The Singapore government plays a major role in helping start-up businesses off the ground through funding and its numerous support schemes. The versatile range of initiatives rolled out by the government in recent years has helped put Singapore on the map as one of the world’s most start-up friendly nations. Many of these initiatives are specifically geared towards helping start-ups gain access to funding in the form of cash grants, business incubator schemes, debt financing schemes, government backed equity financing schemes and tax incentive.
In addition to the initiatives designed specifically to help start-ups gain access to funding, the Singapore government has worked for many decades to create an optimal business environment with world class infrastructure, a low tax system, a minimum of bureaucracy and strong legislation protecting intellectual property as well as an educated and readily available workforce.
Ottavia’s guide is designed to provide an overview on the various government initiatives designed to support Singapore start-ups and help them turn their innovations into a business reality.
This is capital which is lent by an investor in exchange for a share of ownership in the company. This form of financing is ideal for start-ups in the early stages of development who are in need of additional capital to get their ideas off the ground. The Singapore government has initiative a number of co-investment equity financing schemes in addition to these private sources of equity capital. This is where the government co-invests in a start-up with a third party investor. Some of the more popular government backed schemes of this type include:
SPRING Start-up Enterprise Development Scheme (SPRING SEEDS): This is where SPRING SEEDS, a subsidiary of the government agency SPRING, co-invests in commercially viable start-ups based in Singapore, matching dollar for dollar with third party investors up to S$2 million. Both SPRING SEEDS and the third party investors take equity stakes in the company proportionate to their investments. There are certains conditions to be met to be eligible for this scheme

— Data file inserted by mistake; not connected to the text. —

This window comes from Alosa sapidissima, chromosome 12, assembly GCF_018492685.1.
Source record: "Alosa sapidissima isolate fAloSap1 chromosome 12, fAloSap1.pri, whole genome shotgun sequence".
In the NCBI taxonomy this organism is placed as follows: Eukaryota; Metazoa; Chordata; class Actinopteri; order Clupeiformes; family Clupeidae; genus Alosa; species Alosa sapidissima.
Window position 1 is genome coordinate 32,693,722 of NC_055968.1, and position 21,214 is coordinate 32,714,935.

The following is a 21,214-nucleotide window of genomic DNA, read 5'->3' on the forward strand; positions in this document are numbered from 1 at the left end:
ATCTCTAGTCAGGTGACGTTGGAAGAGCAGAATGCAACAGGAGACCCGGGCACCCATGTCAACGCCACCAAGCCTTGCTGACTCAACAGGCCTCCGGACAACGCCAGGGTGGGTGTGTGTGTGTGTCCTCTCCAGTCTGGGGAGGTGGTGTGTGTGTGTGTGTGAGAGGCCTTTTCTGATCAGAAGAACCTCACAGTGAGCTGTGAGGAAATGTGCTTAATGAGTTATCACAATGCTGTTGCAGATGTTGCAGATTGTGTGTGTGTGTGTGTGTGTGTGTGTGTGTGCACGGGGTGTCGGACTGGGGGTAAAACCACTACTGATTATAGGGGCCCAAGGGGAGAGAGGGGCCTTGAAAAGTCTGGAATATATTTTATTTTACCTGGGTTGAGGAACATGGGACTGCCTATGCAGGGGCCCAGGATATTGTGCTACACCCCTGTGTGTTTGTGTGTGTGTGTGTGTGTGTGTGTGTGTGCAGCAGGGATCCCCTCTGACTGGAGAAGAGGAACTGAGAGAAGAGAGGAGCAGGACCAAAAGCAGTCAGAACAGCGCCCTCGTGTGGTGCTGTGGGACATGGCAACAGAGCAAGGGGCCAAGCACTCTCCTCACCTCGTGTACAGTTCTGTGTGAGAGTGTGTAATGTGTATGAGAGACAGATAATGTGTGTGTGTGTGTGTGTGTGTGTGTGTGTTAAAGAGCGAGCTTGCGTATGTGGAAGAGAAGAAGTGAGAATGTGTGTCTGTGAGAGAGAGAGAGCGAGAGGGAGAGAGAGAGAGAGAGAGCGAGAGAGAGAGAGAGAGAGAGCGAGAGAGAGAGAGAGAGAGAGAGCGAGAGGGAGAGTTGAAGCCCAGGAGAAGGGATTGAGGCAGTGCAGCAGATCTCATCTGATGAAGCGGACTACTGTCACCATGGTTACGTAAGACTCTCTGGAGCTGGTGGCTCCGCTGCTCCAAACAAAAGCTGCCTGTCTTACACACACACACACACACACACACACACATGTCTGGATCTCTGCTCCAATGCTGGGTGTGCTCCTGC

Business Angels Scheme (BAS): This scheme also involves SPRING SEEDS Capital but this time co-investing with pre-approved business ‘angels’ in growth oriented Singapore based start-ups which have been identified as innovative. SPRING SEEDS Capital will match the business angels dollar for dollar up to S$2 million. Proportionate shares will be taken in the company by both parties in exchange for their investments.
Early-Stage Venture Funding Scheme (EVFS): Administered by the National Research Foundation (NRF) the EVFS is a co-funding scheme for venture capital firms looking to invest in early stage technology start-ups. Under the scheme, selected venture capital firms who raise at least S$10 million from third party investors will receive dollar for dollar matching up to S$10million. Some technology start-ups are able to approach the venture capital firms in order to seek up to S$3million in funding.
Various government agencies are able to dispense business grants to initiate start-ups in a range of sectors. All of these business grants have a unique terms and conditions, qualifying criteria, and disbursement method. These grants will typically only cover a proportion of the finances required to get a start-up up and running and so the owners will have to pitch in the remaining capital or find third party investors. The purpose of these grants is to encourage investment in research, development, innovation, and social causes within Singapore’s major industries. It’s important for business owners to carefully review the terms and conditions before applying to the relevant agency. Some of the most popular grants available include: